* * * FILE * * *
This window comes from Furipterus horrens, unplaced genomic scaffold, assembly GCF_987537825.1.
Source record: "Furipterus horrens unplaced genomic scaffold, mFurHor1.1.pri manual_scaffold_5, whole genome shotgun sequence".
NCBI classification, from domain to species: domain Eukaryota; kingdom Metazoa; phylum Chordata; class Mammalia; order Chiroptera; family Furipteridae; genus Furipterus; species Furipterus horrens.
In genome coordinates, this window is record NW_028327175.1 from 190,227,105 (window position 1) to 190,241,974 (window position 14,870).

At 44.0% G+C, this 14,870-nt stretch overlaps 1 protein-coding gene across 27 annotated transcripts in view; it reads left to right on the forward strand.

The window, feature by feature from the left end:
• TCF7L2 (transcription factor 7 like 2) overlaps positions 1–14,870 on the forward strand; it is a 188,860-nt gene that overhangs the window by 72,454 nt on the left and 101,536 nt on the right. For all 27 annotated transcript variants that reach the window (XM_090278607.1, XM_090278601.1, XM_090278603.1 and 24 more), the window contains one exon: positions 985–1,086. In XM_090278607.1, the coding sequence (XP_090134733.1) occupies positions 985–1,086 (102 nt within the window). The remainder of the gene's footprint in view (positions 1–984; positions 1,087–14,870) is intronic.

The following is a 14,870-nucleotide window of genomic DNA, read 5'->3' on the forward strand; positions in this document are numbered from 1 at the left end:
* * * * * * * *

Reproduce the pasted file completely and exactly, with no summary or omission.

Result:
This window comes from Furipterus horrens, unplaced genomic scaffold, assembly GCF_987537825.1.
Source record: "Furipterus horrens unplaced genomic scaffold, mFurHor1.1.pri manual_scaffold_5, whole genome shotgun sequence".
NCBI classification, from domain to species: domain Eukaryota; kingdom Metazoa; phylum Chordata; class Mammalia; order Chiroptera; family Furipteridae; genus Furipterus; species Furipterus horrens.
In genome coordinates, this window is record NW_028327175.1 from 190,227,105 (window position 1) to 190,241,974 (window position 14,870).

At 44.0% G+C, this 14,870-nt stretch overlaps 1 protein-coding gene across 27 annotated transcripts in view; it reads left to right on the forward strand.

The window, feature by feature from the left end:
• TCF7L2 (transcription factor 7 like 2) overlaps positions 1–14,870 on the forward strand; it is a 188,860-nt gene that overhangs the window by 72,454 nt on the left and 101,536 nt on the right. For all 27 annotated transcript variants that reach the window (XM_090278607.1, XM_090278601.1, XM_090278603.1 and 24 more), the window contains one exon: positions 985–1,086. In XM_090278607.1, the coding sequence (XP_090134733.1) occupies positions 985–1,086 (102 nt within the window). The remainder of the gene's footprint in view (positions 1–984; positions 1,087–14,870) is intronic.

The following is a 14,870-nucleotide window of genomic DNA, read 5'->3' on the forward strand; positions in this document are numbered from 1 at the left end: